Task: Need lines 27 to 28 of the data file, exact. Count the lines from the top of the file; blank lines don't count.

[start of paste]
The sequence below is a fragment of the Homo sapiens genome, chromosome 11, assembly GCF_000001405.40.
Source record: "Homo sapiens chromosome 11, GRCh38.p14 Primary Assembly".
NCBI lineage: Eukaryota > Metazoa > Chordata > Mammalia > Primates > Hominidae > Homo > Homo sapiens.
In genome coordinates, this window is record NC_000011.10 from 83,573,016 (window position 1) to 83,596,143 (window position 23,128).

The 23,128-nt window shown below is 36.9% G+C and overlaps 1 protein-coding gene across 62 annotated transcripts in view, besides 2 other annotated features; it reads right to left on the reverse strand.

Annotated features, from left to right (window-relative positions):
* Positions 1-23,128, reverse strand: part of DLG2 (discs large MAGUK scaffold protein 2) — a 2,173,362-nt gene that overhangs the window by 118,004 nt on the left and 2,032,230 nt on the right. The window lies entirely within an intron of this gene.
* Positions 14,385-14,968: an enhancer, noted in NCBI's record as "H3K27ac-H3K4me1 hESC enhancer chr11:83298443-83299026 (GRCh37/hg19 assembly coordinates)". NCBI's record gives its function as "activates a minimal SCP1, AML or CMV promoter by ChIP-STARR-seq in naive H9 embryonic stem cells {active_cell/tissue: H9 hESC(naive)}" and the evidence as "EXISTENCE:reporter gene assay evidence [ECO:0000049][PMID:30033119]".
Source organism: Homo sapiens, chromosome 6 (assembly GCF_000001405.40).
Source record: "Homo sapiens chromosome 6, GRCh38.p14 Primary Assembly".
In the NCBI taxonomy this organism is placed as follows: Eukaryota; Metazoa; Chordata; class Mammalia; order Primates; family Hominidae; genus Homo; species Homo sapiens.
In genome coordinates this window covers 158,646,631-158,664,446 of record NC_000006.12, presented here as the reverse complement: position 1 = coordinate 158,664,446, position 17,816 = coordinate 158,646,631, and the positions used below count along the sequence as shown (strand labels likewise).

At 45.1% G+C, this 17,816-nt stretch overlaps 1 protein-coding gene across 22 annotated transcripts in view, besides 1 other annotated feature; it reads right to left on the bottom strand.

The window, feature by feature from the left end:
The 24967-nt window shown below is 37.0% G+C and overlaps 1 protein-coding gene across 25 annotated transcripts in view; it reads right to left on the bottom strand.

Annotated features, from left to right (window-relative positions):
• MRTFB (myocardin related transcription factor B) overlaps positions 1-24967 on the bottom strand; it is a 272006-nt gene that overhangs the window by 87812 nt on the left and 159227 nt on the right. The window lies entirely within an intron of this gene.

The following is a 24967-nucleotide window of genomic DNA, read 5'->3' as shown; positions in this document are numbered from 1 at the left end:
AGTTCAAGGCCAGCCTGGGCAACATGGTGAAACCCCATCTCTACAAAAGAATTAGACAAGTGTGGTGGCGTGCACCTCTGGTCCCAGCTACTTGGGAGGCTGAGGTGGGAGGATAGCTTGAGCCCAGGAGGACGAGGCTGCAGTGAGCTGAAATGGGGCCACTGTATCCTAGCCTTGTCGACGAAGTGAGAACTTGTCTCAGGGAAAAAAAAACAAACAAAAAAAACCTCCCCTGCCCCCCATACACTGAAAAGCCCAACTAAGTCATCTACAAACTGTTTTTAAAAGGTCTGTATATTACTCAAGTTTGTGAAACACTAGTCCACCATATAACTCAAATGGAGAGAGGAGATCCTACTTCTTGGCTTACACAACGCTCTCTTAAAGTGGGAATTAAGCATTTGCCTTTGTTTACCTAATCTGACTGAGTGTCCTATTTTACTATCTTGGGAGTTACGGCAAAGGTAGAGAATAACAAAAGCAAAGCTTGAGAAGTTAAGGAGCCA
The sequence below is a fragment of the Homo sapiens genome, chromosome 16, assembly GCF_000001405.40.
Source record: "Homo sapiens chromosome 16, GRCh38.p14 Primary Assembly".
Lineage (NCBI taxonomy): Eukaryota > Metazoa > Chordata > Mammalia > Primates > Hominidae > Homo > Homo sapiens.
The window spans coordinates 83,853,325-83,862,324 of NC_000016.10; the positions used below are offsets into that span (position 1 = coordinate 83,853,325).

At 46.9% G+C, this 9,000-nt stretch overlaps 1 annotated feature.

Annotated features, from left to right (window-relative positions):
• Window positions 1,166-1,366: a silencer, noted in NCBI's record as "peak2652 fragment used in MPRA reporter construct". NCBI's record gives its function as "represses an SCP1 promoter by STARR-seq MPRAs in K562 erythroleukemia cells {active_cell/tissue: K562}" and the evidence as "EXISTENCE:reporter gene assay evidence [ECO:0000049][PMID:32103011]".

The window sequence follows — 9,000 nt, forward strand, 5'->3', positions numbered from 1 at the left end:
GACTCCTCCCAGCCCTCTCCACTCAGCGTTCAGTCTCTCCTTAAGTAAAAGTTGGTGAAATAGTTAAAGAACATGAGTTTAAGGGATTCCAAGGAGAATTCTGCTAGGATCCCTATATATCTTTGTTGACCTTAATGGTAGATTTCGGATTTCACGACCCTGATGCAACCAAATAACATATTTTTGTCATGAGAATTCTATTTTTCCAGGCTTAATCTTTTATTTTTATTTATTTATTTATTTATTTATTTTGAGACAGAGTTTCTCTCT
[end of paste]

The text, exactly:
The window sequence follows — 9,000 nt, forward strand, 5'->3', positions numbered from 1 at the left end:
GACTCCTCCCAGCCCTCTCCACTCAGCGTTCAGTCTCTCCTTAAGTAAAAGTTGGTGAAATAGTTAAAGAACATGAGTTTAAGGGATTCCAAGGAGAATTCTGCTAGGATCCCTATATATCTTTGTTGACCTTAATGGTAGATTTCGGATTTCACGACCCTGATGCAACCAAATAACATATTTTTGTCATGAGAATTCTATTTTTCCAGGCTTAATCTTTTATTTTTATTTATTTATTTATTTATTTATTTTGAGACAGAGTTTCTCTCT